“For example, instead of worrying about what sort of insurance you should have why not let your local insurance broker sort it all out for you.  That would be one less job for you to do and peace of mind that your business is adequately protected.”

    Putting in the hours
    One in five SMEs of those surveyed regularly works over 50 hours per week, equating to 104 hours or 4.3 days per year over the EU Working Directive’s specified rules. Given this devotion, it’s perhaps no surprise that SME owners rate determination and hard work as the character traits most commonly found in successful businessmen and women.

    The hardest workers in the UK (calculated by number of hours worked) appear to be in Wales, with 23% of those polled regularly working 56+ hours per week. Greater London and the North East of England are also amongst the regions investing the most time into their businesses.

    Comparatively, the shortest working week, and possibly the best work-life balance is enjoyed by those based in Northern Ireland, with three in four SME owners (75%) working 35 to 40 hours per week and only six per cent working a 56+ hour week. Overall it appears that the recession is forcing SMEs to work longer hours in order to keep their businesses going; time is one of the first areas to be sacrificed in a recession.

    Table 1.0:  SME working hours, by region

    Region 35 to 40
    46 to 50
    56 +
    East Midlands 68% 15% 17%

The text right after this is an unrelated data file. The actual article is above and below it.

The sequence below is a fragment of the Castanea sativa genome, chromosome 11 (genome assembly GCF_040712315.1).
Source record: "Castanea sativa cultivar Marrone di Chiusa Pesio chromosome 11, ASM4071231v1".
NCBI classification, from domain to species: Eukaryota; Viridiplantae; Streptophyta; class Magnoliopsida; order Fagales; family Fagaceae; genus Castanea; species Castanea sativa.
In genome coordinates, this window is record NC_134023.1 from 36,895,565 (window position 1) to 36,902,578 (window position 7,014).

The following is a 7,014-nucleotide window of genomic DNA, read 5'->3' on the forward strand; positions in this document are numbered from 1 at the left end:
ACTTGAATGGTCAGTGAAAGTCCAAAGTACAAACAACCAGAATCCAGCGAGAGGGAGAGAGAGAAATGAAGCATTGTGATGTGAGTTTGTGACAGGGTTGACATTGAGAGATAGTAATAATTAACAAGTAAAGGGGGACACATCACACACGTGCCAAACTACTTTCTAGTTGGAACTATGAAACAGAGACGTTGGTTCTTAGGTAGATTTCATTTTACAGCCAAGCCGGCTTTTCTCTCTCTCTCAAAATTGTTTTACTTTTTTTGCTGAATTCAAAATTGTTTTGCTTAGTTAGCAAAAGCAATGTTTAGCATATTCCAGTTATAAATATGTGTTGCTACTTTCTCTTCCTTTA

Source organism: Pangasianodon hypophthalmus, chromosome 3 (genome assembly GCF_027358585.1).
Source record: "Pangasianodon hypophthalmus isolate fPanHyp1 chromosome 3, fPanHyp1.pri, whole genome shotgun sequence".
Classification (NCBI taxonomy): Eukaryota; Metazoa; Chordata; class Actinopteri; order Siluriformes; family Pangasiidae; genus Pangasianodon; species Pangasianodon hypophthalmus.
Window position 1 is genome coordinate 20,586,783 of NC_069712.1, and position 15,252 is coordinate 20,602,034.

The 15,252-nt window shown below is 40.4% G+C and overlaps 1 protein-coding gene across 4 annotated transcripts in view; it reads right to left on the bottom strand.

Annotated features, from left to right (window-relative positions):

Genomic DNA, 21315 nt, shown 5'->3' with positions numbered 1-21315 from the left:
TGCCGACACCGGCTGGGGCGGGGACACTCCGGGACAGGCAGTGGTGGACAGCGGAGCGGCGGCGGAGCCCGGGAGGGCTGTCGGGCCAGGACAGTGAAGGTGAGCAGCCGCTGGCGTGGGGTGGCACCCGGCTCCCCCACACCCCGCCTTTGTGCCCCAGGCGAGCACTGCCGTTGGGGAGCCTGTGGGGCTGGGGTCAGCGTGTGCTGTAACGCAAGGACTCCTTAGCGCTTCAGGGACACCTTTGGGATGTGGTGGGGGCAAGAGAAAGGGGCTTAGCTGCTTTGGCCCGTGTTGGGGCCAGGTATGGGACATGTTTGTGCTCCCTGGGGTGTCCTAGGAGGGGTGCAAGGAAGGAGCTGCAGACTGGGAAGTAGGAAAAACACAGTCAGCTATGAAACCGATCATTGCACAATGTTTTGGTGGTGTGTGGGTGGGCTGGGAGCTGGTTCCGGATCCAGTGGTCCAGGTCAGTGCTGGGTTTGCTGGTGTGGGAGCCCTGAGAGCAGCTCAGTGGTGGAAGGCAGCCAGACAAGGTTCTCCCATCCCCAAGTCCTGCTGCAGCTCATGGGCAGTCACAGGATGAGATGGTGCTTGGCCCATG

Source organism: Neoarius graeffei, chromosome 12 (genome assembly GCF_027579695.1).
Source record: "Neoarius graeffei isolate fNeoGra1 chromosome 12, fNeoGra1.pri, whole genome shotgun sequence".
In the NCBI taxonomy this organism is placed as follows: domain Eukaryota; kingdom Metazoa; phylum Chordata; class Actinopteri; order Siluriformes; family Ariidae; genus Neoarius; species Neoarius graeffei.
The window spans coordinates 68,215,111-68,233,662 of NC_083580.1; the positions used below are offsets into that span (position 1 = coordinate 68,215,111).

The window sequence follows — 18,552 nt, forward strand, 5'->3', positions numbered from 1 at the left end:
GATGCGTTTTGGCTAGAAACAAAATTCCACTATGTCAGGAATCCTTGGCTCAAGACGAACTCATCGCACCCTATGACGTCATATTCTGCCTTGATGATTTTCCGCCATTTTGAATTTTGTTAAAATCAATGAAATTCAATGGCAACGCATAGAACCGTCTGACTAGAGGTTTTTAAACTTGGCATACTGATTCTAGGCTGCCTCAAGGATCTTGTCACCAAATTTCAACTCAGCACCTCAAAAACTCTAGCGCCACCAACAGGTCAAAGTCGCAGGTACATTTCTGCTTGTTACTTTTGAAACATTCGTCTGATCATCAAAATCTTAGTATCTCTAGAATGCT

East of England 53% 29% 18%
    Greater London 53% 25% 22%
    North East 43% 36% 21%
    North West 69% 17% 13%
    Northern Ireland 75% 19% 6%
    Scotland 62% 24% 13%
    South East 54% 34% 12%
    South West 72% 17% 11%
    Wales 54% 23% 23%
    West Midlands 69% 28% 3%
    Yorkshire/Humberside 62% 31% 7%

    Bruce continues: “Businesses need to be aware that longer working hours can affect performance at work. For example, the result could be a higher number of accidents or injuries.

    “With 38% of all major accidents involving slips, trips and falls amounting to nearly 11,000 serious injuries in the workplace every year it is important to take steps to safeguard yourself against a claim[4]. Talk to your broker to make sure you have the right level of insurance for your particular business.”

    Sources of specialist business knowledge
    Aviva’s research found SMEs preferred the internet for sourcing specialist business knowledge, scoring higher than asking a family member or friend (35%), with 84 per cent of those polled looking online for solutions to their business challenges.

    Of those companies using specialist services, it seems the majority are concerned with staying on the right side of HM Revenue and Customs with 91% using accountancy services.

    Bruce said: “The internet is a fantastic research tool but the sheer quantity of sites you can visit for information can make finding help or advice a complicated and overwhelming task.

    “We know businesses already have enough to do every day without having to search around for the right advice so we have put all the information in one place. Our website provides free information on a range of legal and health and safety matters, as well as advice on risk and guides to sales, marketing and business planning to our customers.“

    [¹] Research conducted online by Red Shift Research with 500 SME owners in August and September 2009

    [²] The Department for Business, Enterprise and Regulatory Reform, 30 July 2008.

    [3] 12% of 4.7 million SME’s = 564,000

    [4] and